Tuesday, January 19, 2016

Panster to Plotter: Week One

Thought I had while writing my first book: I understand story rhythms so well that I don't even need to plot!

I was young.

Thought I had while writing my second book: This one page outline kicks ass! Revisions will be soooo easy this time.

Thought I had during my zillionth (approx) round of revisions: SGD$@*$%$BSSNFJ**** (Imagine Tony Soprano swearing, then multiply it to the power of ten.)

I'm currently between revisions on an MG book that's been a challenge for me to get right. I need a break, so I'm going to try to fast draft a project I've been thinking about for awhile. It's in a totally different genre and I'm not sure it will ultimately go anywhere, but it involves a Pinterest board full of the cowboy from The Longest Ride, so I figure it's worth my time.

At the beginning of this month I read 2K to 10K by Rachel Aaron. It was awesome and just what I needed. I'm going to try and adapt some of the techniques she discussed to draft this project fast and smart. 

I'm writing this post because one of my favourite procrastination techniques is to read about how other people write, and I'm trying to give back to the procrastination community. You're welcome :)

Here's what I've done so far:

1. I wrote out all the major plot points I knew I wanted to happen, then turned them into a two page synopsis. It's rough and I'm sure it will change, but it highlighted gaps and showed me what I still needed to work through. 

2. I wrote a chapter by chapter outline, with a paragraph (or three) for each chapter. This was really helpful because I could plot out entire arcs and then jump around and add sneaky clues into previous chapters, which will save SO MUCH REVISION TIME. My paragraphs ended up a mixture of plot points, snippets of dialogue, and facts about characters' motivations and personalities.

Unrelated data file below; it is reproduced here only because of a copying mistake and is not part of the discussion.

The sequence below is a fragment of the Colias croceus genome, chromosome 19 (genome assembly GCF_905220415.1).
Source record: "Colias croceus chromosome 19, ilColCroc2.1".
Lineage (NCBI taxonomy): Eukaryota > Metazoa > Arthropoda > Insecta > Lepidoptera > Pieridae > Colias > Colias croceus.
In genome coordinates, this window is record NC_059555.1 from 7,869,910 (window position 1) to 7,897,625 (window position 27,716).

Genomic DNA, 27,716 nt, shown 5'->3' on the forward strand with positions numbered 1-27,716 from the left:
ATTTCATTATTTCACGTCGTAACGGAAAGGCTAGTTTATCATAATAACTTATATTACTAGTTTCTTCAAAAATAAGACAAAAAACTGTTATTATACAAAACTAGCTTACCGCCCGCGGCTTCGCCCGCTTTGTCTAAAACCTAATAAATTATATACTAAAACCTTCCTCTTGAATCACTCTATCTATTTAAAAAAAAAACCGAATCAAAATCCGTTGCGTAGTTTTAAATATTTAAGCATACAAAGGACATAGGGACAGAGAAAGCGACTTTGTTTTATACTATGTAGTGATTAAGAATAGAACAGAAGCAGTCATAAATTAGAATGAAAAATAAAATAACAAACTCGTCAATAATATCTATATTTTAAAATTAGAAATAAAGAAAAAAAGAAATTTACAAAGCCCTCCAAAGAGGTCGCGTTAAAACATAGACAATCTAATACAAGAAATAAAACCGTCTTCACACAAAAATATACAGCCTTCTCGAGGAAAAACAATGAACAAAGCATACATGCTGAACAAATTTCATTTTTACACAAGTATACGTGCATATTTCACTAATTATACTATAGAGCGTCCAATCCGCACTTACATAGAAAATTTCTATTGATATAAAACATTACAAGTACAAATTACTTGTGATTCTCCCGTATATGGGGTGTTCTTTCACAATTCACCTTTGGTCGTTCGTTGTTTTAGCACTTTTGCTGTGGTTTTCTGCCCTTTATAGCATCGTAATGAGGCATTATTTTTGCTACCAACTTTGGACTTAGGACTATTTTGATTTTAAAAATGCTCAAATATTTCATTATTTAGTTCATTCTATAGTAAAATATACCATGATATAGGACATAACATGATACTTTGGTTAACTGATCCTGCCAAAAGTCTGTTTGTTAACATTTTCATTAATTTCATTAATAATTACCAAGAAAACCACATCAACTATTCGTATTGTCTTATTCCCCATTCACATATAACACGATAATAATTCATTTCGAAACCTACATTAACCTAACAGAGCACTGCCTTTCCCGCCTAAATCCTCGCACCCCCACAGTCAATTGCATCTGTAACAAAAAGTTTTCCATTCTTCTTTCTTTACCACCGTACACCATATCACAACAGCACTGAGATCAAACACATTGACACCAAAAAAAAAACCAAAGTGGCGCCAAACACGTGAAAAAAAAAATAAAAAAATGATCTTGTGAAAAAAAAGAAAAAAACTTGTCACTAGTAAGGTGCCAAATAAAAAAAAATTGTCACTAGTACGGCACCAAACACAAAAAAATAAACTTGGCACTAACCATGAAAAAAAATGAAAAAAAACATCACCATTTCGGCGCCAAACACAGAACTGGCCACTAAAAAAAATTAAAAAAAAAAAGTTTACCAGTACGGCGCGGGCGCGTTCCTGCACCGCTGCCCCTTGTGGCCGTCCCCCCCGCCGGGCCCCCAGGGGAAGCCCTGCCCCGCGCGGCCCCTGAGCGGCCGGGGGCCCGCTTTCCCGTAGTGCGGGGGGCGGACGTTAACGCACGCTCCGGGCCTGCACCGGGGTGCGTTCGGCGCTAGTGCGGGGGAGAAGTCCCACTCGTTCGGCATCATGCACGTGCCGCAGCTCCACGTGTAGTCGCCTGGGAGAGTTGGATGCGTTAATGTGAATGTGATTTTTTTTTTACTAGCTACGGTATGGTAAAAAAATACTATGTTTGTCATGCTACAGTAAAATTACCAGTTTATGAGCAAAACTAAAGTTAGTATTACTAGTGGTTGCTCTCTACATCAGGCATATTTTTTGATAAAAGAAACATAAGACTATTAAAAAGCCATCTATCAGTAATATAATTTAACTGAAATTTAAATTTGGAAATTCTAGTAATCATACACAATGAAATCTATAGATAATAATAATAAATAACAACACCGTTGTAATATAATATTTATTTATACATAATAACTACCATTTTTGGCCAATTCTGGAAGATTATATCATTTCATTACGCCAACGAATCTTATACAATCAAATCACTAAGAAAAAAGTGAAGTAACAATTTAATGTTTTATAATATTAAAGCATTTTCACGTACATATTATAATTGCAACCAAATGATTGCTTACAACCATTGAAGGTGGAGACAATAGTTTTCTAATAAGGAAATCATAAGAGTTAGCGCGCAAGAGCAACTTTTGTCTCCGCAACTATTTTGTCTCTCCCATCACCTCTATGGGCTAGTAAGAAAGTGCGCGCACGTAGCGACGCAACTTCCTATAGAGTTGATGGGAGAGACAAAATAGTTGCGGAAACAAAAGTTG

3. I put the same table at the end of each chapter and went through checking and filling out the following:
  • Am I moving the story forward?
  • Is there new information?
  • Am I pulling the reader forward?
  • How does this fit with the two MC's character arcs?
  • How does it fit with their relationship arc?
  • Mystery clues and reveals?
  • What do I need to figure out/research before I can write?
  • Timeline?
4. I wrote down how long I worked each day, where, and the time of day. (Rachel recommended this to look for patterns in times of day/workplaces that are most productive.)

I ended up with 29 pages (10,500 words). It took me about fifteen hours (this *may* have included a few Pinterest breaks.)

Next step: Importing each chapter into its own Scrivener folder with files for my notes and my checklists.

Are you a panster or a plotter?


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